Decompress, Destress

  • Salsa dancing is also a method of releasing tension and negativity, which can lead to a lower stress level. Salsa Beat, website of dance instructor Ivan Rodrigo Garcia, emphasizes that dancing can be helpful in stimulating the brain---a benefit studied and proven by the New England Journal of Medicine, which concluded that dancing may help to reduce risk of Alzheimer's disease or dementia.

So......... what is salsa ?

What is this thing called Salsa? Have you ever wondered what the word "Salsa" means or its history? It is not something easily defined, as it did not stem from one specific place or person. Instead, it is a combination of multiple roots and cultures as well as the creativity many different persons. In general, Salsa evolved as a distillation of many Latin and Afro-Caribbean dances.While it is definitely more than just Cuban, a large part of the dance originated on the island. The French who fled from Haiti brought the Danzón or the country-dance of England/France to Cuba. This dance began to mix with the African rhumbas such as Guaguanco, Colombia and Yambú. Added to this is the Són of the Cuban people, which was a mixture of the Spanish troubadour (sonero) and the African drumbeats. This type of syncretism occurred in other places like the Dominican Republic, Colombia, and Puerto Rico, albeit not at the same grand level and manner as in Cuba.

Before and around the time of World War II, the music traveled to Mexico City and New York. It was in New York where the term "Salsa" was created. In fact, the use of the word salsa for danceable Latin Music was coined in 1933 when Cuban song composer Ignacio Piñerio wrote the song Échale Salsita. According to the late Alfredo Valdés Sr. the idea occurred to Piñerio after eating food that lacked Cuban spices. According to Valdés, the word served as a type of protest against bland food. It then flourished as a popular nickname for a variety of Hispanic influenced music including the rhumba, Són, Montuno, Guaracha, Mambo, Cha, cha, cha, Merengue, Guajira, Cumbia and others. Increased syncretism in New York occurred of the different sounds. In addition, there was greater investment and promotion of salsa, which generated more commercial music. However, the term did not really take off until the 1960s.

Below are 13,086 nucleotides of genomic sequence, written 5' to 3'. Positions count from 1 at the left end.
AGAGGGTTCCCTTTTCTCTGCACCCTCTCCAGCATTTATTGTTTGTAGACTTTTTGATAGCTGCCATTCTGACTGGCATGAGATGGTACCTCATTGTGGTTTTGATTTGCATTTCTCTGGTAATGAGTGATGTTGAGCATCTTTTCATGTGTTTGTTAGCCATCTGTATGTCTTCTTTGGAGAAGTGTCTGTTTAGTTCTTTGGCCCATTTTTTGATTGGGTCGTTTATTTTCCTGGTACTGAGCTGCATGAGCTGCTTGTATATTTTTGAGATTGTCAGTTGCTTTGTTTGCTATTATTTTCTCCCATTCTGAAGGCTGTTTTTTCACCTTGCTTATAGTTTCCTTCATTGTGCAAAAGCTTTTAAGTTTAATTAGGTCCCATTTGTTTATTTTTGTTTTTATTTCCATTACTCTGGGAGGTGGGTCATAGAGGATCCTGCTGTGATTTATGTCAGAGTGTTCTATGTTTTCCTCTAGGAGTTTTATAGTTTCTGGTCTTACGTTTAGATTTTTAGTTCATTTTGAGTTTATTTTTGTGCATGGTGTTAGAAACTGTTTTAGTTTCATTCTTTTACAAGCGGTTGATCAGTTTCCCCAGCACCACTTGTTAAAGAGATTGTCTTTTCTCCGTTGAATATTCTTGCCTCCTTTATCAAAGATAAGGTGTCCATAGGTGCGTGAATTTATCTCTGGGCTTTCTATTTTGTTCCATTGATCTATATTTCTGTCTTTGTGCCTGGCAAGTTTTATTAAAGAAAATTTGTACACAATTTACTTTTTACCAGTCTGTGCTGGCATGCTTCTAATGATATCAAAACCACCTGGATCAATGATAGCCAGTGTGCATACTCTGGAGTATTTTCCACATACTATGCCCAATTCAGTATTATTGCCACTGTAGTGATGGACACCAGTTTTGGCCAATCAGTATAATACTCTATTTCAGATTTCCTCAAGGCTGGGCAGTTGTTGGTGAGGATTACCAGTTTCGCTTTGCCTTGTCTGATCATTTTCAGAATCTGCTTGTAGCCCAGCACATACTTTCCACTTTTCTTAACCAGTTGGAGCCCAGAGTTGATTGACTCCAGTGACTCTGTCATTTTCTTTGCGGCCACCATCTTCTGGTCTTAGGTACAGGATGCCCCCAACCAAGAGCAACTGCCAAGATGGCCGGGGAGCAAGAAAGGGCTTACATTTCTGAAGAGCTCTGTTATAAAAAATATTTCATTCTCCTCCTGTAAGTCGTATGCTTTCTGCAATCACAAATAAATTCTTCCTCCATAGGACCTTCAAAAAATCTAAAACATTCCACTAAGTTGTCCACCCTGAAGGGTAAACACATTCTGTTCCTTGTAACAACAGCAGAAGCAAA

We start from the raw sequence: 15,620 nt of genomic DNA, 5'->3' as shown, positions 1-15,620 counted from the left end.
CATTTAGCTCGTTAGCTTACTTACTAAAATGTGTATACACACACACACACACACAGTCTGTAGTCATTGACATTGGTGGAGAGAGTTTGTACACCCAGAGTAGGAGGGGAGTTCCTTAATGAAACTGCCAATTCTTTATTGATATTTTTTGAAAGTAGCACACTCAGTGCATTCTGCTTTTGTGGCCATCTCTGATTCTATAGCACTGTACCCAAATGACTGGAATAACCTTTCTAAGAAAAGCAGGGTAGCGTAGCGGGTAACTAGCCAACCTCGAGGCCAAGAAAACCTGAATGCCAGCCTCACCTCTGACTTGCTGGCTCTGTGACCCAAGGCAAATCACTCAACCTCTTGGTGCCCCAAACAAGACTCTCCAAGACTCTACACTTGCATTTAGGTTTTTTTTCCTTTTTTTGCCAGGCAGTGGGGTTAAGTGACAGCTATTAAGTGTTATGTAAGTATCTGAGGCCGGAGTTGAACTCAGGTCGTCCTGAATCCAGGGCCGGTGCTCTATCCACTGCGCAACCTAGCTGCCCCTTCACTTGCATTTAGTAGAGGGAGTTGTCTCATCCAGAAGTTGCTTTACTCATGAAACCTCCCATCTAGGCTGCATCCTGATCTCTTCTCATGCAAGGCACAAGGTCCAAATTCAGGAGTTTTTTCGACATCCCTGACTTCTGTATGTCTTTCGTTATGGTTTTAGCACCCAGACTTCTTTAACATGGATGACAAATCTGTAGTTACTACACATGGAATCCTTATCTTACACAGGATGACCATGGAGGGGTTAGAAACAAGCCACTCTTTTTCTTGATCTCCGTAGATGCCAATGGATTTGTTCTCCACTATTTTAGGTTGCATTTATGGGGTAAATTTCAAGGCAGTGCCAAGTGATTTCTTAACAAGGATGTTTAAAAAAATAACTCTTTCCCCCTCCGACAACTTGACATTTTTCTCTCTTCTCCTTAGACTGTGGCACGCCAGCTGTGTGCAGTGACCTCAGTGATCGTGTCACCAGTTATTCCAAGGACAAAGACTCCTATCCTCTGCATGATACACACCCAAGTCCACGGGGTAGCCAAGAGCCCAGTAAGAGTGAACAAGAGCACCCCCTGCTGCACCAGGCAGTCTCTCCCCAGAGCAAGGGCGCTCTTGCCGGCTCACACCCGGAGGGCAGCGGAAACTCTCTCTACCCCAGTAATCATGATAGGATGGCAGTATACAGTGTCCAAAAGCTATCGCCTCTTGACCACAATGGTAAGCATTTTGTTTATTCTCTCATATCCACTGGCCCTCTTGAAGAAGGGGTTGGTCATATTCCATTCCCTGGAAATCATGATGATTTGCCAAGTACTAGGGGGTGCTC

One of the early salsa albums was the Cal Tjader Quintet plus 5’s Cal Tjader Soul Sauce in which the cover donned a fork on a plate of red beans and chili alongside an opened bottle of Tabasco sauce. Many Mexicans in San Francisco began using the term salsa to describe Tjader’s brand of music. Tjader’s music spread to other cities including Los Angeles and the East Coast. This was the start of Latin music being aired in different formats on radio stations across the country. It was in 1974 that Fania Records released Larry Harlow’s Salsa. Harlow became very popular and his album enjoyed tremendous sales. This really unleashed the term salsa and popularized it. After this, almost all Afro-Cuban rhythms and much of what was deemed exciting in Latin music acquired the term salsa. It also gained notoriety in the anglo-market. In June of 1976, Billboard magazine’s issue dedicated to Latin music contained a 24-page supplement called "Salsa explosion."

The metamorphosis of salsa to what is heard and danced in clubs today has been a long, slow, and varied process. Not one person or place can be attributed as the founder of salsa. Instead, the dance and music has evolved over time through an elaborate syncretism of different sounds, cultures, and meanings. For example, in much of today’s salsa you will hear the base of són and the melodies of Cumbia and Guaracha. You will also hear some old Merengue as well as some old styles mixed with modern beats. Salsa varies from place to place and from one song to the next. The diversity and complexity of the music is what keeps its listeners enticed, as well as delightfully surprised, and its dancers on their toes. This is the beauty of the salsa.

The History of Salsa portion of this post comes via Salsa Dancing Addict and was originally prepared by Cathy Bartch